Raw Feeding… Should I? Shouldn’t I?
Hi, I’m Beth, an owner of a small pet sitting and dog walking business in Berkshire. This is my first piece for a blog, so I hope it’s super informative for all you wonderful readers and does Louise proud!
So… A bit about me
In the past I have worked for 8 years at a local rescue centre (4 years voluntary, 4 years part time paid, the rest voluntary) and for 2 years at a small independent pet shop in Egham whilst I was at uni studying BSc Zoology, with a year or so stint of volunteering at Beale Park in between after enjoying 3 weeks there on work experience during my Animal Management extended diploma!
During my time at the rescue centre, I witnessed a post-vet-visit seizure – the animals were all vaccinated and given flea treatment during these visits, which first sparked my interest in researching natural alternatives with no warnings on the labels, and no potential for serious side effects. Furthermore, a client of mine, little Gracie, had a severe reaction to the L4 ‘booster’ and is incredibly lucky to be with us; and years later, is still under the care of a fantastic alternative vet called Christopher Day to help her with the ongoing repercussions of her ordeal. Numerous clients of mine who have been under his care for various reasons, have been put on a raw diet. That, alongside working in the industry at the pet shop where we only sold the healthier kibble/wet food brands, and my work with exotic animals in captivity made me want to learn about a more natural, healthier way of feeding; and so I did – I went on to study a diploma in canine nutrition!
If you haven’t worked, it out yet…. The optimum health (both mentally and physically) of pets is my passion! I hope to release a small, cited handbook about optimum health to help pet owners make an informed decision with regards to many aspects of healthcare – watch this space!
Raw Feeding Myths
Salmonella risk … did you know, salmonella is naturally present in both dogs and cats? According to alternative vet Dr Karen Becker’s research, salmonella is present in around 36% of healthy dogs and 18% of healthy cats regardless of what diet they’re being fed! Also, all meat used in ready made raw diets goes through strict preparations, testing and storage before being sold, all in compliance with DEFRA regulations! When feeding raw, treat it like you would meat for human consumption – wash surfaces and bowls with hot soapy water and… don’t lick them!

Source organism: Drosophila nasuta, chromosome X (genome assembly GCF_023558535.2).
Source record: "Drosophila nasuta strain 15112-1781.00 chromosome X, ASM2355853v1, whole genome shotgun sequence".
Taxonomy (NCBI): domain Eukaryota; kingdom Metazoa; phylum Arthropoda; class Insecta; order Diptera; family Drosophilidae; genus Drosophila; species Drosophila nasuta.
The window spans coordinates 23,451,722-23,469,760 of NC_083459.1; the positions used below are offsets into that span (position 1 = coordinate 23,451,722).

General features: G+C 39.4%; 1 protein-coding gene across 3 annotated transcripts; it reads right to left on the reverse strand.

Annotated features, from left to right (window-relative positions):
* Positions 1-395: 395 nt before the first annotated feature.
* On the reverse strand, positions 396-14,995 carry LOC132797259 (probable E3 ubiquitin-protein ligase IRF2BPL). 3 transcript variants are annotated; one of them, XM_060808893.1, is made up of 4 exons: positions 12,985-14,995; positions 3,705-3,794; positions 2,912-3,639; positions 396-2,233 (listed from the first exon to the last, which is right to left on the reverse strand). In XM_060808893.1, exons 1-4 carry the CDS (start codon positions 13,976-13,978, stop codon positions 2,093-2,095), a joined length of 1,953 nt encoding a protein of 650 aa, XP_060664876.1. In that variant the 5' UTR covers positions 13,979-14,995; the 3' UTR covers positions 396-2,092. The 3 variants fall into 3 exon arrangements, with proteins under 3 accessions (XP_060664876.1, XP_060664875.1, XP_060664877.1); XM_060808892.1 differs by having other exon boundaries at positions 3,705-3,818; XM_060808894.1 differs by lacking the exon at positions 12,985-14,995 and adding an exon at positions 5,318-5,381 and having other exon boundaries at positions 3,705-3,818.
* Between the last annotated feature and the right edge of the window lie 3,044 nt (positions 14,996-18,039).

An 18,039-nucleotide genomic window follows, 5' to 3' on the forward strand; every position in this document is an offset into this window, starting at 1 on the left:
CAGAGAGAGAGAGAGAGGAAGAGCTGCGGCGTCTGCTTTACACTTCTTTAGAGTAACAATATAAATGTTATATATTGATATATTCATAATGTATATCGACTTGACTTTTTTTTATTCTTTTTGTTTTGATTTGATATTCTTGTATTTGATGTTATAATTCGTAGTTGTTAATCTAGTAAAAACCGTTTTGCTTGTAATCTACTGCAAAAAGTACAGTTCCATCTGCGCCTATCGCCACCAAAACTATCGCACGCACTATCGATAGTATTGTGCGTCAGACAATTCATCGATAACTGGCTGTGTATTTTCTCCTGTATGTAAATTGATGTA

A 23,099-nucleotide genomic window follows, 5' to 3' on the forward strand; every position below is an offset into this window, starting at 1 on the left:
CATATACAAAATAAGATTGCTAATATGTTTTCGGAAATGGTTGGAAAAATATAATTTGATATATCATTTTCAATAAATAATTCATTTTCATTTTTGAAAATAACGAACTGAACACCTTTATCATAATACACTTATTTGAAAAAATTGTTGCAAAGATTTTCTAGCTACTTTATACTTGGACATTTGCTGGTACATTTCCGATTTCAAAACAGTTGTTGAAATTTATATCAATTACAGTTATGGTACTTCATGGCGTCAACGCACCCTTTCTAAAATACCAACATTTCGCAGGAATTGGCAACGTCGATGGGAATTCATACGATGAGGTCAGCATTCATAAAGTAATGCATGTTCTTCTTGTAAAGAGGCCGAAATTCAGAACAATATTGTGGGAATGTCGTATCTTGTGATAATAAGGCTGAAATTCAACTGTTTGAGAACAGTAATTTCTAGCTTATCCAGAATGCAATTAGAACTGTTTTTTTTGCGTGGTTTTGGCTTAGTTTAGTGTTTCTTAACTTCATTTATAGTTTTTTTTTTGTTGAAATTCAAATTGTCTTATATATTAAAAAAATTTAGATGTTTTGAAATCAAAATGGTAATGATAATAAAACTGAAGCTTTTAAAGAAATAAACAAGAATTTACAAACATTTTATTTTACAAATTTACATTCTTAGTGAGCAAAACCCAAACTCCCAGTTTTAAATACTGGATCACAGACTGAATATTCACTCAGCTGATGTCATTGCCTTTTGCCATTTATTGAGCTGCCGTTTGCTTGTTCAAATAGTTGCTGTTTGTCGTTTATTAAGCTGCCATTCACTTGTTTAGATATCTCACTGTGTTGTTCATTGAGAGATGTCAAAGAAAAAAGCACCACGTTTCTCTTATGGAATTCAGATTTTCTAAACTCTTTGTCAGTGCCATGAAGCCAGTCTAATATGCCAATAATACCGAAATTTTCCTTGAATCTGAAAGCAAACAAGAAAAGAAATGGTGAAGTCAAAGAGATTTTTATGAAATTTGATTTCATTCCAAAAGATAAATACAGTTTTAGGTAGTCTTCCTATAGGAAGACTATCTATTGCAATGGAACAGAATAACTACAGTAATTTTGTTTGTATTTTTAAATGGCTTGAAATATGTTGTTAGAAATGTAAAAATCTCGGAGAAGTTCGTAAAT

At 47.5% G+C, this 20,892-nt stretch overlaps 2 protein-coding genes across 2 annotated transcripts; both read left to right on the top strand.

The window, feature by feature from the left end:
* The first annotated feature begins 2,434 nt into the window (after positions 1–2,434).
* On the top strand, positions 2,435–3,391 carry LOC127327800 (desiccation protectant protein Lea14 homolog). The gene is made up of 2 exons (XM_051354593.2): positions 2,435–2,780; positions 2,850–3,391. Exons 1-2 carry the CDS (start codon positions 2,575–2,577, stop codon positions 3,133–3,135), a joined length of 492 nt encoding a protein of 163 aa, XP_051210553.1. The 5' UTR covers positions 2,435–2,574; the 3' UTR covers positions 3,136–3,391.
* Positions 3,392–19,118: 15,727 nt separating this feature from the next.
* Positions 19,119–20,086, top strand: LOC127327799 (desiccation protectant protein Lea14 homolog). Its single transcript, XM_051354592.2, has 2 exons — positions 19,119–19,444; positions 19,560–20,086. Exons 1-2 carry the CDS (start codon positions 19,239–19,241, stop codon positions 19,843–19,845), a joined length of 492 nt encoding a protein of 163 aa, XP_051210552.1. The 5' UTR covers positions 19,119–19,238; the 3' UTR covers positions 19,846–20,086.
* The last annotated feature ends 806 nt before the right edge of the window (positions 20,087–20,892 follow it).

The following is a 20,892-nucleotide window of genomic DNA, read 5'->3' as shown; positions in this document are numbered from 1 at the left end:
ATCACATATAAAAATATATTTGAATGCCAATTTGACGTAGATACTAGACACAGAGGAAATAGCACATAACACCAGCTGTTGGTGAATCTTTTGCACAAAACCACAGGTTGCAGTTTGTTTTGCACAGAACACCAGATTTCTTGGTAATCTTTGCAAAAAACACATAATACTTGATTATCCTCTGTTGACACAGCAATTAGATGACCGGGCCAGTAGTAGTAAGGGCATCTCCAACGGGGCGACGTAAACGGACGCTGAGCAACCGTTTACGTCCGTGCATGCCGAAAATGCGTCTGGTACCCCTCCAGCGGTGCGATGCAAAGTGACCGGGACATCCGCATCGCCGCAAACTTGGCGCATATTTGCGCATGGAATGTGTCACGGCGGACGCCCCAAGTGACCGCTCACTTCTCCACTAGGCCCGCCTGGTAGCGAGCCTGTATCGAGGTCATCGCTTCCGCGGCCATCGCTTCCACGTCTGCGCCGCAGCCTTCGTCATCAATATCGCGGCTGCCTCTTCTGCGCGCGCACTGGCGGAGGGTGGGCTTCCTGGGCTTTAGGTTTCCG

But raw is so expensive?! … nope ... not always! There are some expensive complete raw diets on the market, yes … but there’s also some cheaper ones, and once you’re experienced enough in balancing the diet, DIY raw feeding can be pennies per meal!
Raw diets are unbalanced … ONLY if fed wrong! See the ‘How To’ section!
Raw bones are dangerous! … incorrect! COOKED bones are dangerous – raw bones are generally safer. As with any chew item, never leave a dog unsupervised with it – but feeding raw bones isn’t any more dangerous than a plush toy (even safer as any larger parts swallowed will be digested)! They help keep teeth clean, provide great mental stimulation, and are essential as part of a raw diet as they supply the body with a good amount of calcium. I always advise avoiding weight baring bones, however. Ribs, spine, wings amongst others are fab though, as there’s no risk of splintering.
But my vet says not to! … vets have very little nutrition training during their degree – often taught by large kibble companies (of which one popular veterinary brand is preserved with known carcinogenic chemicals BHA and BHT which also preserve antifreeze spray, and another popular veterinary brand which has had numerous recalls in recent years due to the foods containing dangerously high levels of Vitamin D). There are some vets who recommend a raw diet – some are not allowed as per practice rules … quote from an anonymous person I stumbled upon on Facebook one evening; “my vet told me he’s not allowed to recommend a raw diet but that he wouldn’t feed anything else!”. When looking at the short canine digestive system, and canine dentition, we can see that dogs are facultative carnivores, proving a biologically appropriate raw diet is perfect.